New Laser Corrects Vision Without Incision

Donna Broderick ir000069 at interramp.com
Fri Nov 17 18:02:22 EST 1995


            NEW LASER CORRECTS VISION WITHOUT INCISION

    DETROIT, Nov. 8 -- The Kresge Eye Institute of Wayne
State University, part of The Detroit Medical Center is testing a laser
that sculpts a corrective prescription on the cornea of the eye.
    The Kresge Eye Institute is one of five sites nationwide selected by
the U.S. Food and Drug Administration to study the most advanced
technology in the field of excimer laser in clinical tril.  he lasr
correctsdistotedvisin wit a high-intensity liht bem.
    For the first phase of the clinical trials, ophthalomologists at the
Kresge Eye Institute are seeking an initial 28 patients who are
dissatisfied with current eye glasses or contact lens visual correction
for nearsightedness, which may range from -1.00 to 10.00 diopters.  This
clinical trial is unique in that it allows correction of myopia up to -
10.00 diopters.
    "The excimer laser is a refined technique to reshape the front of
the eye, called the cornea, and will markedly reduce or eliminate
reliance on corrective lenses," says Jayne S. Weiss, M.D., Associate
Professor of Opthalmology at Kresge Eye Institute/Wayne State
University, and principal investigator of the study.
    The excimer laser does not require that incisions be made into the
cornea of the eye, unlike traditional Radial Keratotomy surgery.  Rather
than cutting, excimer laser shaves off preprogrammed outer layers of the
cornea's tissue, intended to preserve the internal eye structure.
    Patients for the first phase of the Kresge Eye Institute excimer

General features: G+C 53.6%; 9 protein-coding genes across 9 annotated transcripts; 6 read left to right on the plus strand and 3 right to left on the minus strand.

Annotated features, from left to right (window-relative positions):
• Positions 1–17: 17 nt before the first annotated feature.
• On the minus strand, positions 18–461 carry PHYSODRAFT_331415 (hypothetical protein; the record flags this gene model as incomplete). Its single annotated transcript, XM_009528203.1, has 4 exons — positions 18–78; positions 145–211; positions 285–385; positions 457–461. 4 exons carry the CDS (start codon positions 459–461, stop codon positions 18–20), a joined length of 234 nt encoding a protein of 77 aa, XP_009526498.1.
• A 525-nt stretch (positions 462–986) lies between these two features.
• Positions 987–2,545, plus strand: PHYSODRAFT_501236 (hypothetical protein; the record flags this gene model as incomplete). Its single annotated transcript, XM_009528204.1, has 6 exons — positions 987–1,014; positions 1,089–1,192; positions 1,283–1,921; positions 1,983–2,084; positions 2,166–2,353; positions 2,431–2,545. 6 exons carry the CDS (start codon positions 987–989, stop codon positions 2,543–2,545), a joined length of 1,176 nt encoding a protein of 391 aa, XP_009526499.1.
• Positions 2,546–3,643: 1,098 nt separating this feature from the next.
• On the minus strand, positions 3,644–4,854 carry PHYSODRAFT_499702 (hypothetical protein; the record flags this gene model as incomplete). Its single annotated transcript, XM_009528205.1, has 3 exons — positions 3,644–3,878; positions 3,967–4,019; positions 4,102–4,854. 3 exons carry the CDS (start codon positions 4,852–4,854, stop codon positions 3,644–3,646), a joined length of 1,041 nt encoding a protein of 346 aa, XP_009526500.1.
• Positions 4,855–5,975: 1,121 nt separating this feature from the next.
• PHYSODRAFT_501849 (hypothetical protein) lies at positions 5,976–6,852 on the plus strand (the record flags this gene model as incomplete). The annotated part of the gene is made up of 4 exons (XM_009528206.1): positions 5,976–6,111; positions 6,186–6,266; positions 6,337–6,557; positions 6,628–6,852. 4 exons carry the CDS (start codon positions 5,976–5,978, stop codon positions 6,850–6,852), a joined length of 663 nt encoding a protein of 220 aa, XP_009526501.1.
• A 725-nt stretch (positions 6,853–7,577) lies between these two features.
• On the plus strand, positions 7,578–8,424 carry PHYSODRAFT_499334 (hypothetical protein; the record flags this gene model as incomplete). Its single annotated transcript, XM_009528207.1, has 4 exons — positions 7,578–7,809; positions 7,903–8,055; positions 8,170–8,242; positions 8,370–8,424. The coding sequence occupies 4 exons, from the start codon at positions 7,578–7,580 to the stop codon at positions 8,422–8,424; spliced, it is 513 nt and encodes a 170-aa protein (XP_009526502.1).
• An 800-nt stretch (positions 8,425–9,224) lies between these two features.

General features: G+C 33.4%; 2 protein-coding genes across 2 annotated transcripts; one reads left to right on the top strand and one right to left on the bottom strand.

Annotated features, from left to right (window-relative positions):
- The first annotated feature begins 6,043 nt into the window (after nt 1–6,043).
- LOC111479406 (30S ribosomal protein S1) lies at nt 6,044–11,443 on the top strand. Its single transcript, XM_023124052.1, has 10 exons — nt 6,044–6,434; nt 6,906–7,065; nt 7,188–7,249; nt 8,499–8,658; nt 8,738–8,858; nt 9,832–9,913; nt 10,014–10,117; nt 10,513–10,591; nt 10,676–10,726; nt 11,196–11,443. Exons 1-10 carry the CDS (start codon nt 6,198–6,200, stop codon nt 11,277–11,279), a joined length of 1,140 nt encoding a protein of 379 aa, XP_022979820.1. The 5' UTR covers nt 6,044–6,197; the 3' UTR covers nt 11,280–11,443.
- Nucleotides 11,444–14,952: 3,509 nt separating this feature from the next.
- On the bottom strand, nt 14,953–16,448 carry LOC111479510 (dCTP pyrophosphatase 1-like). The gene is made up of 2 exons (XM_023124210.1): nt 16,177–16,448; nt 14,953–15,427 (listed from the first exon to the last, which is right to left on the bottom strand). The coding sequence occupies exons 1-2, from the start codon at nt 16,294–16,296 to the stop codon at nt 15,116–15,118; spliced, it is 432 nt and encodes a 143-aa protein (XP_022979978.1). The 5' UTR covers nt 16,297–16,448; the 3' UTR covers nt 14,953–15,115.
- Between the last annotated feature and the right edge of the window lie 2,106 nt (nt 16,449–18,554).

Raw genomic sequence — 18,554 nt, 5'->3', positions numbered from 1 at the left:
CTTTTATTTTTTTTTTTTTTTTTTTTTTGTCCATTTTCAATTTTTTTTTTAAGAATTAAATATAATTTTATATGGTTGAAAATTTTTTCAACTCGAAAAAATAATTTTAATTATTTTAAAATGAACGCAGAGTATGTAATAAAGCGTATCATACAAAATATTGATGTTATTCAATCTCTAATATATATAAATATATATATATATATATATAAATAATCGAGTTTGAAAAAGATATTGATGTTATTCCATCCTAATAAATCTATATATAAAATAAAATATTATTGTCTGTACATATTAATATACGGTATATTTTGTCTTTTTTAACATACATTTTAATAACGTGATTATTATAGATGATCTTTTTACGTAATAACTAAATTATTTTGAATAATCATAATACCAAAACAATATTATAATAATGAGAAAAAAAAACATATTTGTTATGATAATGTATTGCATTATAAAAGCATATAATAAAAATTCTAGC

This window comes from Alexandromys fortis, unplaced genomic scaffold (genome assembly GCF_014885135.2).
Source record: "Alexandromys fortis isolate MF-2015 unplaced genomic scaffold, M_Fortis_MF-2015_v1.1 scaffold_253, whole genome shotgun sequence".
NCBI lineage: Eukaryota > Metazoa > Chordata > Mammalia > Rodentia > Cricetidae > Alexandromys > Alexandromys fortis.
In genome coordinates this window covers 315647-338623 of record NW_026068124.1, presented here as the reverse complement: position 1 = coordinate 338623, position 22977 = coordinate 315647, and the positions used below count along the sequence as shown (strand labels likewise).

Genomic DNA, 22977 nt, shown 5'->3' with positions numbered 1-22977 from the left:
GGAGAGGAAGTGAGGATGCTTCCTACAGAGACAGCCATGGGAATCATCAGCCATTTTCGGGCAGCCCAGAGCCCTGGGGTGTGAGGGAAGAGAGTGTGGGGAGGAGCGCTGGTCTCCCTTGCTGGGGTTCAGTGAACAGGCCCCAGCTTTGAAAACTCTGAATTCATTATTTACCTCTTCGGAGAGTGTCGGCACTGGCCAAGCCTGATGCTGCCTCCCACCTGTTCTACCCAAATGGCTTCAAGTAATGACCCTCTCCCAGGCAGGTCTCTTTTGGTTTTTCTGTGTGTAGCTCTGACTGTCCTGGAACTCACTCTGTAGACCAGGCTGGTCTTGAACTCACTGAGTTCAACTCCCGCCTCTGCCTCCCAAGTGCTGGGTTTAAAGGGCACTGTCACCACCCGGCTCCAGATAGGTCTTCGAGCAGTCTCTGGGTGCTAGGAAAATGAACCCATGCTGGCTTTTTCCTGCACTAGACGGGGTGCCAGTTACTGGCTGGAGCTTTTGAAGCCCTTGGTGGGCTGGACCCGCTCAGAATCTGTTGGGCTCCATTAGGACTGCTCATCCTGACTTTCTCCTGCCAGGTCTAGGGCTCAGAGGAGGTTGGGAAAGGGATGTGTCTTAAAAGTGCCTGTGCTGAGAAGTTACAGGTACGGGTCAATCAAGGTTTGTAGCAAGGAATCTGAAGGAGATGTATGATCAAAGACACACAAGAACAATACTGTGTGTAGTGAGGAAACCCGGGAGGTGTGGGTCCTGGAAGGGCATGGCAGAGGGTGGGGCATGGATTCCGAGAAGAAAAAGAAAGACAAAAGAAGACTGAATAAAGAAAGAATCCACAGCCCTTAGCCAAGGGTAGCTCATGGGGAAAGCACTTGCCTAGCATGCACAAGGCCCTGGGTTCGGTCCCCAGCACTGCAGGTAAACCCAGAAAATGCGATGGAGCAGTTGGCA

laser study will be those who have nearsightedness (myopia correctable
with eye glasses or contact lenses) which can range as high as -10.00
diopters, be at least 18 years of age, and have otherwise healthy eyes
with stable vision.
    After vision in the first eye is corrected, follow-up will be
conducted to ensure there are no complications and patients will then
have the option of undergoing vision correction in the other eye, if
appropriate, at a later date.
    The cost for undergoing the excimer laser procedure is approximately
$1,500 for each eye and includes follow-up care during the anticipated
three-year length of the study.  "The funds will pay for this very
advanced laser which costs just under a half a million dollars," says
Dr. Weiss.
    Duringthe irst hase f te study only corretion ofsimplemyopi
wil be studied but clinical potocls re eingdeveloped wich will
require further FDA approval to treat myopia with associated
astigmatism, simple hyperopia (farsightedness), hyperopia with
astigmatism, therapeutic treatment for corneal scars, and advanced
myopia (greater than 10 diopters).
    Other test sites for the Meditec laser study are located in
Minnesota, Florida, Kentucky and Texas.
    Mark L. McDermott, M.D., Associate Professor of Ophthamology at
Kresge Eye Institute/Wayne State University, will share responsibility
for the studies with Dr. Weiss.
    People who are interested in participating in the study but are not
sure they are in the category of myopia required for this study can
confirm their degree of myopia with their eye care professional.
    People interested in the Kresge Eye Institute trial should call
313-577-0145, or 810-573-9866, for more information.
    The Kresge Eye Institute, established in 1948, was the first
comprehensive eye treatment and research center in Michigan.  The Kresge
Eye Institute serves as the Department of Ophthalmology for the Wayne
State University School of Medicine and administers and directs all
ophthalmological services for The Detroit Medical Center.
    -0-                       11/8/95
    /CONTACT:  Donna Broderick of Kresge Eye Institute, 313-577-7623/



More information about the Bioforum mailing list